Clubhouse: 4 Things You Should Know

Published on March 2, 2021

This month marks the one-year anniversary of ‘stay-at-home’ orders in the U.S. With all the time spent indoors and online, social media usage exploded (TikTok passed two billion downloads) and new apps emerged. Enter: Clubhouse, the newest social media app that’s taking media headlines by storm. 

Clubhouse is an audio-based social media app where users take part in discussions known as “rooms.” Rooms are formatted like interactive podcasts, where anyone can take center stage. All conversations on the app are live and spontaneous (for now). 

There’s a lot of buzz around Clubhouse being the “next killer smartphone app.” Here are four things you should know about the platform:

FOMO: Access to Clubhouse Is Alluring 

To participate in this audio chat social network, users can either talk or listen. Rooms are never recorded so you either join in or miss out. 

So far users really like the app, and engagement is extremely high. Even though it is in private-beta testing, the app is only available on iOS and access is controlled by a limited number of invitations, Clubhouse has managed to grow to ten million users and the numbers (and buzz) keep climbing. There’s definitely something to be said about the “FOMO” aspect of it all.

All rooms on Clubhouse are spontaneous and open, so no conversation is off limits. There is, however, a capacity limit. Just ask Elon Musk who hopped in on the app and (naturally) broke the 5,000 person limit that was in place at the time. 

This is arguably one of Clubhouses’ most attractive aspects: users can ‘walk’ into a room where someone like Elon Musk is speaking. On any other platform you’d have to establish a tremendous following to engage with Elon Musk. On Clubhouse, all users have to do is show up and raise their hand. 

The Clubhouse Community is Strong

The growth of Clubhouse (and even TikTok) is rooted in consumers’ desire for connection. Clubhouse is a place where whoever wants to be heard can be heard. Whatever a user’s expertise, they can host a chat or room to share it. Conversations are casual, insightful and surprisingly honest. We see a lot of potential in Clubhouse, as it shares TikTok’s appeal of authenticity and community. 

Clubhouse offers the ability to connect with thought leaders and professionals and build a network outside of users’ industry, niche, or day to day. It also demonstrates just how much people want to connect and share with one another. Even in this initial phase, the community on Clubhouse is already strong with millions of daily active users.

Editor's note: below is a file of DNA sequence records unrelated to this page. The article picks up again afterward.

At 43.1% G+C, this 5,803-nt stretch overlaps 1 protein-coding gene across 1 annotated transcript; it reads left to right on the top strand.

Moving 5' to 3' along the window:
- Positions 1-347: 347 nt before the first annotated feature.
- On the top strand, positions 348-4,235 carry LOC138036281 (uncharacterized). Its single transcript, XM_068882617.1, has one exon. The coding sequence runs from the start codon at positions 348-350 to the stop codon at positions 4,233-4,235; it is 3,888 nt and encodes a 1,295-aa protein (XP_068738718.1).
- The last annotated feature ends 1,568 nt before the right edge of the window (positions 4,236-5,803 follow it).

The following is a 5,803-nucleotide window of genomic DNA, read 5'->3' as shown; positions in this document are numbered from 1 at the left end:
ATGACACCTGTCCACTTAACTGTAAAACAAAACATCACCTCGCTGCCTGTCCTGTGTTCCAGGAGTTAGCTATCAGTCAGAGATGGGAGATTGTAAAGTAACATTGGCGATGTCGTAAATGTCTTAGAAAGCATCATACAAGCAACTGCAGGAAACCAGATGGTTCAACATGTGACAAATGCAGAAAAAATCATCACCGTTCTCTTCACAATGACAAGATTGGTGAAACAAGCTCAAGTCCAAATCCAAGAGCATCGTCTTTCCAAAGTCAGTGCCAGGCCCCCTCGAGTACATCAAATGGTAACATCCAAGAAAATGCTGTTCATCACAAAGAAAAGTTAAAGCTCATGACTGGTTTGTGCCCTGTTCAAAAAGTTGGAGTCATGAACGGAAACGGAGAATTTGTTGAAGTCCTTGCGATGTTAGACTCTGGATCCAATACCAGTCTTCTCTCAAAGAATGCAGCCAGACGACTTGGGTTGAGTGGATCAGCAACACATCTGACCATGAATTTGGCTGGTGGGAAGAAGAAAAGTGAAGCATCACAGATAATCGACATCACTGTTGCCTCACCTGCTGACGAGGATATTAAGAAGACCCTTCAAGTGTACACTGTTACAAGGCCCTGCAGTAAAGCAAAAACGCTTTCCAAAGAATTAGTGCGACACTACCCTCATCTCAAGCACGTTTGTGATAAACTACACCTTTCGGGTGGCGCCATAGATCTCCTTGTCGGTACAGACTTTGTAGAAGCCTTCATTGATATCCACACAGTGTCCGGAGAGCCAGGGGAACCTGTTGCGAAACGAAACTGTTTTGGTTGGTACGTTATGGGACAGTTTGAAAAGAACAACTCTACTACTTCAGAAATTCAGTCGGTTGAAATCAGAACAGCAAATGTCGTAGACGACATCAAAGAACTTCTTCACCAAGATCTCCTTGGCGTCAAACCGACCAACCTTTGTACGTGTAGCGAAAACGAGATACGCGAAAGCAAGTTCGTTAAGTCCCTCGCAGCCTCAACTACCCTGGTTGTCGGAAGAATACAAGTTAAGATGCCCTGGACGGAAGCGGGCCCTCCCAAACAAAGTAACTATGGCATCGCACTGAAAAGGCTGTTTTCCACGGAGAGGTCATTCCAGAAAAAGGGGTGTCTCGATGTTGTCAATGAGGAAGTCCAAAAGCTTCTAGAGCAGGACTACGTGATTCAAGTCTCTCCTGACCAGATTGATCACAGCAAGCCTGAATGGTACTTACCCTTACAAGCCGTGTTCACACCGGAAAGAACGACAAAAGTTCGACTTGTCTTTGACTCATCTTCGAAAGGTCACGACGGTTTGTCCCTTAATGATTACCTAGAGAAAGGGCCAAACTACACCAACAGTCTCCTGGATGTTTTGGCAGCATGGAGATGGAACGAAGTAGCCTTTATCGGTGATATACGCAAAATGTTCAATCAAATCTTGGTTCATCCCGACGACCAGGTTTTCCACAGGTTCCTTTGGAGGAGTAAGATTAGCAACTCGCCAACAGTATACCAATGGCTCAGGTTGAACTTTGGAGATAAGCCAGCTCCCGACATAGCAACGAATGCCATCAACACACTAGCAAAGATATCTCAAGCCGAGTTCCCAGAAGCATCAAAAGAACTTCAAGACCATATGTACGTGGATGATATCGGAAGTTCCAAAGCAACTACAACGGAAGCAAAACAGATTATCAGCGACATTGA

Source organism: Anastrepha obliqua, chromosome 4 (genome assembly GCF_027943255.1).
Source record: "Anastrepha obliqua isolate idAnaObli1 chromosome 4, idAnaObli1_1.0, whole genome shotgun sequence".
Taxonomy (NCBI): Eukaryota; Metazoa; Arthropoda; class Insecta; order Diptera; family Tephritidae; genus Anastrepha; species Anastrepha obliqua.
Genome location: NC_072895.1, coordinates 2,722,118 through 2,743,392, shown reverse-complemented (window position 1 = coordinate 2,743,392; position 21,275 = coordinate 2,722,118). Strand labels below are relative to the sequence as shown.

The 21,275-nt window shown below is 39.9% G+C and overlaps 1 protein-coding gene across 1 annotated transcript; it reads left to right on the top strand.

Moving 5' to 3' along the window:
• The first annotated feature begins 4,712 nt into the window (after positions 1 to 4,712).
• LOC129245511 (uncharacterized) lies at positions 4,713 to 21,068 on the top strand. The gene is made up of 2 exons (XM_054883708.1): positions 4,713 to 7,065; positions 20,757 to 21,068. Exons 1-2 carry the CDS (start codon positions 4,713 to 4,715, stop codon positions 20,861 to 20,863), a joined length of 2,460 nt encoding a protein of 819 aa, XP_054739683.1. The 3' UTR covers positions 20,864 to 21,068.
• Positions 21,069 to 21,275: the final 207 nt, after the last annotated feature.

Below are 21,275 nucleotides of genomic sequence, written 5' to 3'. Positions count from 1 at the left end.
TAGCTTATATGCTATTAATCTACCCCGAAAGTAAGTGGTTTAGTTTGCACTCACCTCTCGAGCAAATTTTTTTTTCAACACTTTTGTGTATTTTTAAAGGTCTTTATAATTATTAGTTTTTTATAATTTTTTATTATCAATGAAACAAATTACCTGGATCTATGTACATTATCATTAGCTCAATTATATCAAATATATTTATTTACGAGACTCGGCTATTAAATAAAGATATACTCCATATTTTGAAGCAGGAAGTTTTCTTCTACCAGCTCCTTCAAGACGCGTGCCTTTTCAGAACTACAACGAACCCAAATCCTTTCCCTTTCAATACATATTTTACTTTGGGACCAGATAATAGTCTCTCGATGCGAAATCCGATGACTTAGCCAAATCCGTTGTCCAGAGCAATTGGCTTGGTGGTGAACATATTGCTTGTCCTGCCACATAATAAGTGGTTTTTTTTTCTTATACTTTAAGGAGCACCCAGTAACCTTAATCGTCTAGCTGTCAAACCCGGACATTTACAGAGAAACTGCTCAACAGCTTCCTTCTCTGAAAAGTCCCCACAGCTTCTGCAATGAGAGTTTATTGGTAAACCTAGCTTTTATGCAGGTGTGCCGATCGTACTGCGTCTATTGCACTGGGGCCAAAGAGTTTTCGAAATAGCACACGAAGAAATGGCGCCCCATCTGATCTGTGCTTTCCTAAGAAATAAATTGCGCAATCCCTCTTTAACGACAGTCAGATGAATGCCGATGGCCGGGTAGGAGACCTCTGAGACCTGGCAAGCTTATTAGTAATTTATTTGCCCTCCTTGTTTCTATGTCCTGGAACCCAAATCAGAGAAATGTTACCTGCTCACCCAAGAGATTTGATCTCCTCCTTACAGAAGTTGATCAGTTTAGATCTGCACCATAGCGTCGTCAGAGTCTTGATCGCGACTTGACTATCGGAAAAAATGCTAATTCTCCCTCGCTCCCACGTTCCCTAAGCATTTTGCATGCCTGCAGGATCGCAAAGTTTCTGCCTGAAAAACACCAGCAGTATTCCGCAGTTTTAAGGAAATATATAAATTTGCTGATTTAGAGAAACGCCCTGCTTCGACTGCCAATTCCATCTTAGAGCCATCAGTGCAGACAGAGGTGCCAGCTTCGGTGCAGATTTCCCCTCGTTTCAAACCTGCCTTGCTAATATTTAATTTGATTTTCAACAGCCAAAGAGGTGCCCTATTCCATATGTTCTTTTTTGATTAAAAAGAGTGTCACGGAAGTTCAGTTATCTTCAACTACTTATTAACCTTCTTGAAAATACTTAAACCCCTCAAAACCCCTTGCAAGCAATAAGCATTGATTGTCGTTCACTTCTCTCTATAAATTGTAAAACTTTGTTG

Diversity: A Niche for All

Clubhouse is for everyone (who has an iPhone and can snag an invitation, that is). It started as a community for tech professionals, but every day new communities, like beauty or photography, emerge and are growing exponentially. There’s a wide array of topics – from 90’s basketball to how to practice your business pitch – happening live at any time.  

For those that have an interest not yet represented on Clubhouse, the opportunity to create a new club on the topic and find interested or like-minded people is massive, especially with the new feature that Clubhouse recently announced, allowing users to create new clubs without the company’s approval. 

Sharing Thought Leadership

At the moment, Clubhouse is a strong B2B and thought leadership platform; a space for industry professionals to share insights and have conversations in a casual setting. Think Zoom call or dinner party versus an industry conference. 

We’re waiting to hear more about Clubhouse’s plans for monetization, but we see a future where brands may eventually be able to sponsor chats/clubs, similar to the podcasting model. In the meantime, there’s a huge opportunity right now for brands to listen in.

Users join “rooms” to hear from industry leaders – what they think, their advice and what the future holds. Clubhouse members embrace the learnings from honest conversations; the more real presenters are, the more popular their conversations tend to be. You might hear how brands have launched on TikTok, seen success on other social media platforms, or successfully launched new products. If you’re a smaller brand seeking guidance or an established brand looking for inspiration to rebuild relevance, this is a great place to find it! 

Evan Horowitz founded creative agency Movers+Shakers in order to spread joy. With over 90 billion views on their TikTok campaigns, Movers+Shakers has become “the go-to agency for brands making moves on TikTok” (Refinery29). Evan is an Entrepreneur-In-Residence at Harvard Alumni Entrepreneurs. He earned an MBA from Harvard Business School and a BS Engineering from Stanford. For Evan’s industry insights, follow him on LinkedIn.

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